Author: TOM PAYNE FOR THE DAILY MAIL
A gang of Lithuanian thugs travelled to Britain with the sole purpose of raiding a family jeweller in Cornwall, a court heard.
Armed with crowbars, pepper spray and a gun, they stole £1million worth of gems from the shop.
The day before, four of the men flew to the UK, posing as migrant workers. They told passport control staff they were going to work for a clothing recycling firm owned by Gytis Inokaitis, who had spent three months planning the raid with mastermind Andrius Buinevicius.
After landing at Bristol Airport, they were driven 155 miles to Truro, a quiet city known for its low crime rate.
The next morning they burst into Michael Spiers Jewellers and, holding petrified staff at gunpoint, used crowbars to prise open cabinets containing Rolex watches and diamonds.
Shop manager David Brignall said: ‘I put my hands in the air and shouted, ‘Please don’t hurt anyone, take what you need, no one will stop you.’
‘The first male came through the door and had what I believed to be a gun of some form. As he came through he went towards a colleague on the shop floor and shouted ‘down’, before walking towards me pointing the pistol.
‘Initially I put my hands up and tried to keep contact, shouting ‘don’t hurt anyone, nobody will stop you’ over and over.’
He added: ‘After he shouted ‘down’, liquid was sprayed at me, hitting me in the chest and neck. I was short of breath and my eyes were streaming. I still had my hands up and went down on my knees.
‘Other than shouting ‘down’, I didn’t hear them say anything else. It was all actions and body language to communicate. They knew what they were doing.’
The robbery, which was captured on CCTV, was over in two minutes.
The fled in a Renault Laguna, which they ditched for a Ford Mondeo before speeding off down the A30 towards Exeter. They had hoped to make it to the airport to board flights to Lithuania but were caught by police using CCTV and number-plate recognition technology.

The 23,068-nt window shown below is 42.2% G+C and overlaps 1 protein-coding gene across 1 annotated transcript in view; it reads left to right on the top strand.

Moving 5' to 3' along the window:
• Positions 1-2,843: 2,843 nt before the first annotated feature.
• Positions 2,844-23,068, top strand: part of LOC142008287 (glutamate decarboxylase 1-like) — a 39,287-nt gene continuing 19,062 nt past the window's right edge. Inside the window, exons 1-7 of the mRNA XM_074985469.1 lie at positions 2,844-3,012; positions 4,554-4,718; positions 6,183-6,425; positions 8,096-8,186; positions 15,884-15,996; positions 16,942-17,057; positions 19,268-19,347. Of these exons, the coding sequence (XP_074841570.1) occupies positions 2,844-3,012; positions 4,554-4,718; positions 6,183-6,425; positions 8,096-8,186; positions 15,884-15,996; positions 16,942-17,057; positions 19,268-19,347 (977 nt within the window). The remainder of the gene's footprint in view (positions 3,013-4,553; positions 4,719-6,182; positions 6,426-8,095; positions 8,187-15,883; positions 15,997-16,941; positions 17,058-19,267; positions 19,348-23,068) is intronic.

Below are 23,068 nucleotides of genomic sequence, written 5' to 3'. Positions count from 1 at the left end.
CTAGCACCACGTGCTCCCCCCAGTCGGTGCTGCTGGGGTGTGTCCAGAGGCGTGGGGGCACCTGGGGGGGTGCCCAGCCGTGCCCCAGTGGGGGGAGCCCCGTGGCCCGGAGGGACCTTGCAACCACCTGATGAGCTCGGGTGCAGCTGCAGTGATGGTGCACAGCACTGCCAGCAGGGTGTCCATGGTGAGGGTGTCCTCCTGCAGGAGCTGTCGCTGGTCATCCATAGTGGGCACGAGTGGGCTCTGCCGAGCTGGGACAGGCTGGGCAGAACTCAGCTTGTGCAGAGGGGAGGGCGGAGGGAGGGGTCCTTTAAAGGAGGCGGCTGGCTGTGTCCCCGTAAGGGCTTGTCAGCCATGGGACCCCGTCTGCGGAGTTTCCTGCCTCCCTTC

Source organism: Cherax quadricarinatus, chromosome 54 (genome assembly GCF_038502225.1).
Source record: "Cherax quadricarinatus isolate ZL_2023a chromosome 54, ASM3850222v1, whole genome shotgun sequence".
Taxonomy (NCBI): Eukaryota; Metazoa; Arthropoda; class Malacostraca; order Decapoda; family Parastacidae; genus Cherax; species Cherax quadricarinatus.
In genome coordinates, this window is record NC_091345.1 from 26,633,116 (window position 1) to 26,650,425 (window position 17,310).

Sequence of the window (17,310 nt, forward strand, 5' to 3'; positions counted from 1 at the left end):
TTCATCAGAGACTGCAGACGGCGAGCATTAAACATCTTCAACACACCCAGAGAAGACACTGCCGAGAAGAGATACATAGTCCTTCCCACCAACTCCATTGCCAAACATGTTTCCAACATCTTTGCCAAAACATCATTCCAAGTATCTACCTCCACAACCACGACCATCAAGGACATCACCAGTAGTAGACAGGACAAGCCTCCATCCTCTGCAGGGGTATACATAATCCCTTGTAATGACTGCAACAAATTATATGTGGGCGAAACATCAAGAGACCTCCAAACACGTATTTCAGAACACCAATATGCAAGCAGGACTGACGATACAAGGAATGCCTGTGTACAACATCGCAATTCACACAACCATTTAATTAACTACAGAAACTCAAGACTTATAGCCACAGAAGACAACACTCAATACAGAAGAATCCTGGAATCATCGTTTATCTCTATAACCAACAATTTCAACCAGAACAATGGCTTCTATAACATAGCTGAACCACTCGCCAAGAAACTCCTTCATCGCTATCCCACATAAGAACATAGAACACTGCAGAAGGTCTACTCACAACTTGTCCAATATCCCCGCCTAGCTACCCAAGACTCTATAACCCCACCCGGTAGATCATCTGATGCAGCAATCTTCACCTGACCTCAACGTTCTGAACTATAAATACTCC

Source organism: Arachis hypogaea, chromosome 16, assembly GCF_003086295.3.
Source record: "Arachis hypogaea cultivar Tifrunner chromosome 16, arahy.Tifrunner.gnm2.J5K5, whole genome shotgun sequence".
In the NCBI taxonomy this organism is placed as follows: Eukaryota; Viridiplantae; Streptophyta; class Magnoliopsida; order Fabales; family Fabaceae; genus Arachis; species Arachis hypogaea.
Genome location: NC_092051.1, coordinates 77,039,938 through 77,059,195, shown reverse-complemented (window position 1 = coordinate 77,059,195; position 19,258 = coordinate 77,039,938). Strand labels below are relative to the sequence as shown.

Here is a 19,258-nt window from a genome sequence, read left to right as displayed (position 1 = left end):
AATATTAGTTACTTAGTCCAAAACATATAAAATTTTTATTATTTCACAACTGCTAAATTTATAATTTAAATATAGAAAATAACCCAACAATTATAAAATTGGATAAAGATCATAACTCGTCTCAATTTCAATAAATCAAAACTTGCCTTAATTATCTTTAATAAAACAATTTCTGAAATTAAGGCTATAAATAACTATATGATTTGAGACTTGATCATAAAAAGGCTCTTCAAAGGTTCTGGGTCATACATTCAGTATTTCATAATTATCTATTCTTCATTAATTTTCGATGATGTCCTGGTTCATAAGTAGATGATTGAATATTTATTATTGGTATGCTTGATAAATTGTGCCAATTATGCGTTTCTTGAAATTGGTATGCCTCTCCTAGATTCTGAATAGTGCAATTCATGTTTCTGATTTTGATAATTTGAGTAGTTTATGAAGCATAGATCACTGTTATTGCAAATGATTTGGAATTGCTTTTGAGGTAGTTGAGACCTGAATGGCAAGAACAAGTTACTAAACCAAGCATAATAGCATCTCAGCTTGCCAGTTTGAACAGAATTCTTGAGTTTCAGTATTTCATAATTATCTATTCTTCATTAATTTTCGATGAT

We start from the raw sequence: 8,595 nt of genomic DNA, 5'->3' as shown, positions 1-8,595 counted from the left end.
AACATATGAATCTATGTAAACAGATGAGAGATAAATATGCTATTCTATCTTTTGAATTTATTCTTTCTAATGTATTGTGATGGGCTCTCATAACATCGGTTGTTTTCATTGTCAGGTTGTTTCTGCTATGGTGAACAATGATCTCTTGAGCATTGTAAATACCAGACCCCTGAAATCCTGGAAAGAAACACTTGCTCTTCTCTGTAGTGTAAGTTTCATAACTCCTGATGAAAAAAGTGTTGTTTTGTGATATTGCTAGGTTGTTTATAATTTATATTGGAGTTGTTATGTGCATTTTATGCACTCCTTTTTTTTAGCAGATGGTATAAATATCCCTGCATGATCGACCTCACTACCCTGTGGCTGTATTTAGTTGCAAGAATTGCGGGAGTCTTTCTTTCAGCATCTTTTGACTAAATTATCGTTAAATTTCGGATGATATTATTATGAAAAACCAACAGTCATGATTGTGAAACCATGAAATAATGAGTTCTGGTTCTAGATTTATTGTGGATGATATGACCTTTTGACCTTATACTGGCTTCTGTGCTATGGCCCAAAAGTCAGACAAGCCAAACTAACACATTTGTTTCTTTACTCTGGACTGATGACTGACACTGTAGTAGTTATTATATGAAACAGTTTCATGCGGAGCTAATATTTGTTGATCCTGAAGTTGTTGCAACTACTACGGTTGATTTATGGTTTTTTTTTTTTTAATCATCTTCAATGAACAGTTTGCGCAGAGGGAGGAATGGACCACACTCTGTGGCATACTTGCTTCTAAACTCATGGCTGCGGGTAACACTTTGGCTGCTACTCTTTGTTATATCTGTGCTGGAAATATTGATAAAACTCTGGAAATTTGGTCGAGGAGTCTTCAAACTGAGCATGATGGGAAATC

Two of the raiders were arrested on the A30 near Launceston on the day of the heist, January 10, and another two in Bristol the day after having taken a train from St Austell, Cornwall.
Buinevicius, one of the gang leaders, was caught at Luton Airport on the day of the raid, as he was about to board a flight home to Lithuania.
The stolen goods – including 12 Patek Philippe watches, 16 Rolexes and an assortment of diamond jewellery – have never been recovered.
Haroldas Ivanovas, 20, Rogertas Slekaitis, 25, Saulius Mickus, 28, and Tomas Bakierskis, 24, were convicted at Truro Crown Court last week of conspiracy to rob and using an imitation firearm with the intent of causing fear of violence.
Ivanovas was sentenced to seven years in a young offenders’ institute, Slekaitis and Bakierskis were jailed for nine-and-a-half years and Mickus for eight years.
The four lived in deprived, crime-riddled parts of Lithuania and were recruited with the promise of making quick money.
Buinevicius, 41, from Lithuania, and Inokaitis, 35 from Plymouth, were also found guilty of conspiracy to rob and sentenced to a total of 29 years in prison after a two-week trial.
Jurors were told Buinevicius, a farmer from Kaunas, Lithuania’s second-largest city, came to the UK twice in October last year to buy the getaway vehicles and to research and plan the routes.
It is thought the Michael Spiers shop was targeted because Inokaitis had local knowledge of the area, including getaway routes.
Father-of-one Inokaitis was also from Kaunas, where former schoolmates described him as a ‘drifter unable to hunker down in the same place for long’.
Before moving to the UK, where he owns three rental homes, he had lived in Norway and Sweden.
Inokaitis said he first came into contact with Buinevicius around September last year, and insisted their discussions related to his clothing recycling business.
The VAT-registered firm works with charities including the NSPCC to send unwanted clothing to countries such as Ukraine.
Sentencing the two men, Judge Carr said: ‘Andrew Buinevicius, the sat-nav in your car showed you circling the jewellers and other areas of the plot, including the car park where the cars were exchanged.
‘It’s clear you took significant part in planning and the recruiting of those who took part. It is, though, conceivable that people further up were directing things from Lithuania.’
He told Inokaitis: ‘You ran a very successful business that not only provided you with knowledge but presented you with a front the robbery could hide behind. An integral part of your business was people coming from Lithuania and you putting them up, often staying for short periods.
‘You had in place the opportunity to explain it as an innocent business and I have no doubt you were recruited rather than being an instigator, but you were actively engaged thereafter.’
Det Insp Pete Found, of Devon and Cornwall Police, said: ‘This was one of the largest armed robberies we have seen. I hope the sentence can bring about some sense that justice has been served.’